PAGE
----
Randy “The Natural” Couture Talks to PDG – Part III
By Justin Bolduc
In the third and final installment of a PunchDrunkGamer – MMA Access exclusive, Randy Couture speaks about acting, Fedor Emelianenko, and being a legend.
PDG: You began your career as a wrestler and stepped into mixed martial arts when there really wasn’t much to it. Since then it has become the fastest growing sport in the world, and you have become a legend. What is it like for you to be known worldwide and be considered one of the greats of the sport?
Randy: I don’t really think about it, I’m still the same person that I’ve always been. I just kind of do what I do – I like to train in the gym and I like to work with these fighters and I like to fight. I kind of entered this sport on a whim from the wrestling world because it looked intriguing and I saw some other wrestlers doing it and the whole thing kind of just took on a whole life of its own.
There have been a lot of sacrifices. The travel and the time away from family, the celebrity [status], and the demands of this professional sport cost me a marriage. I feel very blessed now to have Kim in my life. My current wife – the love that she has and the support that she has, is amazing. Together we have taken it to another level.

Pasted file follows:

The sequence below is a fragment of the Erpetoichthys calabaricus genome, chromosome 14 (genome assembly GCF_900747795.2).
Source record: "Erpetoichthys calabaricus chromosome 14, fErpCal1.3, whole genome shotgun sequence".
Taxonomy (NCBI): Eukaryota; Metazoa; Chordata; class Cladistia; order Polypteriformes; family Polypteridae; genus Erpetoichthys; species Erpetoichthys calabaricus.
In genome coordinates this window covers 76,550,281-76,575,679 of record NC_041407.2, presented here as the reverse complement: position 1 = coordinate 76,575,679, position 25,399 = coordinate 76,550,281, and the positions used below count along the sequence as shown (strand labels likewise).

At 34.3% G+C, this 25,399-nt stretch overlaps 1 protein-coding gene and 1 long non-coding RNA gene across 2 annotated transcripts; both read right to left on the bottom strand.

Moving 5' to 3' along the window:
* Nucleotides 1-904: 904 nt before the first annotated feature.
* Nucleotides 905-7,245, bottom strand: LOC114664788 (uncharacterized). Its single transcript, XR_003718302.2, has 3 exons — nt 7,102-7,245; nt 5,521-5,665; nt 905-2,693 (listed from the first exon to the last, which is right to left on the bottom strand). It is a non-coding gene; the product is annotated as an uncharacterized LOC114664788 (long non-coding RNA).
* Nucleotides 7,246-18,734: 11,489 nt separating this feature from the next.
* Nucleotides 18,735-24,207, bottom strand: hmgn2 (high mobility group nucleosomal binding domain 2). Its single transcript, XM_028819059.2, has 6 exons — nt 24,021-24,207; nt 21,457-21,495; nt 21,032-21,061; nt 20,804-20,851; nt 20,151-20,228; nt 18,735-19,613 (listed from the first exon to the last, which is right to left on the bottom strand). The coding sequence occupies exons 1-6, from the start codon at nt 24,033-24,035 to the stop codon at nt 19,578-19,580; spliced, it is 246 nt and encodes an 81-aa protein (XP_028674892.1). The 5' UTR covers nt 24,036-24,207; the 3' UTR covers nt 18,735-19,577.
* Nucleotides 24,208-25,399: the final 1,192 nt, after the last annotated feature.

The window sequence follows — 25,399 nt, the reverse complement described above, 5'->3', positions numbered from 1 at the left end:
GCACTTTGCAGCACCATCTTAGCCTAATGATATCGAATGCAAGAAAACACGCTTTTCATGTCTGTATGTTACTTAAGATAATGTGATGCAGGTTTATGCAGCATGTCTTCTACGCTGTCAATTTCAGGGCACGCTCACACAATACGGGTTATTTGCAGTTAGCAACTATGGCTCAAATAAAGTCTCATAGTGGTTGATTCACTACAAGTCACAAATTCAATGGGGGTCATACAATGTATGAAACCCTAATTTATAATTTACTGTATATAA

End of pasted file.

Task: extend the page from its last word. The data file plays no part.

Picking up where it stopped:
But it’s a little overwhelming to be recognized everywhere you go sometimes. I’ve been stopped in airports, stopped in the grocery store… it doesn’t really matter. It’s just overwhelming at times, but when you think about it it is also kind of cool.The fans are fantastic and they just have a genuine passion and love for the sport – as do I, so we share that. So it’s not bad at all.
Now I have the opportunity to do some acting, which like fighting if you told me ten years ago that I’d be in the position that I am currently in and the notoriety that the sport has gotten I wouldn’t have believed it. Now the doors are opening for me in the acting world, and I’m trying to make the most of the opportunities I have been given. It’s pretty interesting.I joke and tell my wife “don’t pinch me.” If I’m not awake I don’t want to wake up – it’s a pretty good dream [laughs].
PDG: We have been used to hearing of Japanese fighters being superstars in their home country, but now guys like Chuck Liddell and yourself are breaking into that here in America. With your popularity is it hard to maintain a balance?
Randy: It’s always been much easier for me to just be myself, and I think because of that approach it doesn’t really put any pressure on me to be anything that I don’t want to be in the long run. I think the fans appreciate being approachable and being a fairly normal guy. Other than the fact that I get to fight, I’m basically the guy next door for all intents and purposes. It’s just always been my approach and I just don’t see that changing. I don’t care if I’m winning an Oscar in five years; I’m still going to be the same guy.
Those aren’t things you do that define you as a person. I think your character comes from a lot of other places. Certainly the sport has helped define my character – my willingness to get back in there when I’ve lost… pick myself up and keep my head up whether I won or lost. But that started a long time ago with my mom and my upbringing, and I just don’t see that changing.